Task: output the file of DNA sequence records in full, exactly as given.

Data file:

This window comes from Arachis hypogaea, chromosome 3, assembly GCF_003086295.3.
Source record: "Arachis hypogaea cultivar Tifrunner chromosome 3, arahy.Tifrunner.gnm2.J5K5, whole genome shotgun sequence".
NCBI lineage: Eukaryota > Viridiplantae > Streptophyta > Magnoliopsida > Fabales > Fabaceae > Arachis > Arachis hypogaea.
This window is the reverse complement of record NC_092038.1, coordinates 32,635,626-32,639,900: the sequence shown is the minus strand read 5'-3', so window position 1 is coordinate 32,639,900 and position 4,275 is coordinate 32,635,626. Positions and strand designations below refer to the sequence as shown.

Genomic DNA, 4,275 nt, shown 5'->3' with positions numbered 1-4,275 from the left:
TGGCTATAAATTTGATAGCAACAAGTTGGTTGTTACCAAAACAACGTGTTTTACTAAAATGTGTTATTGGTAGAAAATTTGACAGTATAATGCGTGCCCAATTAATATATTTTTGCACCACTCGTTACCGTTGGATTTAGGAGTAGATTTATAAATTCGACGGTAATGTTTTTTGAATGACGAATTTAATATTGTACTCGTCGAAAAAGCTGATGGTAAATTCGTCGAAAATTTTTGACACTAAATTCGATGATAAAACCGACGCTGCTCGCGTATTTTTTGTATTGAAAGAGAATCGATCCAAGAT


This window comes from Arachis hypogaea, chromosome 3, assembly GCF_003086295.3.
Source record: "Arachis hypogaea cultivar Tifrunner chromosome 3, arahy.Tifrunner.gnm2.J5K5, whole genome shotgun sequence".
NCBI lineage: Eukaryota > Viridiplantae > Streptophyta > Magnoliopsida > Fabales > Fabaceae > Arachis > Arachis hypogaea.
This window is the reverse complement of record NC_092038.1, coordinates 32,635,626-32,639,900: the sequence shown is the minus strand read 5'-3', so window position 1 is coordinate 32,639,900 and position 4,275 is coordinate 32,635,626. Positions and strand designations below refer to the sequence as shown.

Genomic DNA, 4,275 nt, shown 5'->3' with positions numbered 1-4,275 from the left:
TGGCTATAAATTTGATAGCAACAAGTTGGTTGTTACCAAAACAACGTGTTTTACTAAAATGTGTTATTGGTAGAAAATTTGACAGTATAATGCGTGCCCAATTAATATATTTTTGCACCACTCGTTACCGTTGGATTTAGGAGTAGATTTATAAATTCGACGGTAATGTTTTTTGAATGACGAATTTAATATTGTACTCGTCGAAAAAGCTGATGGTAAATTCGTCGAAAATTTTTGACACTAAATTCGATGATAAAACCGACGCTGCTCGCGTATTTTTTGTATTGAAAGAGAATCGATCCAAGAT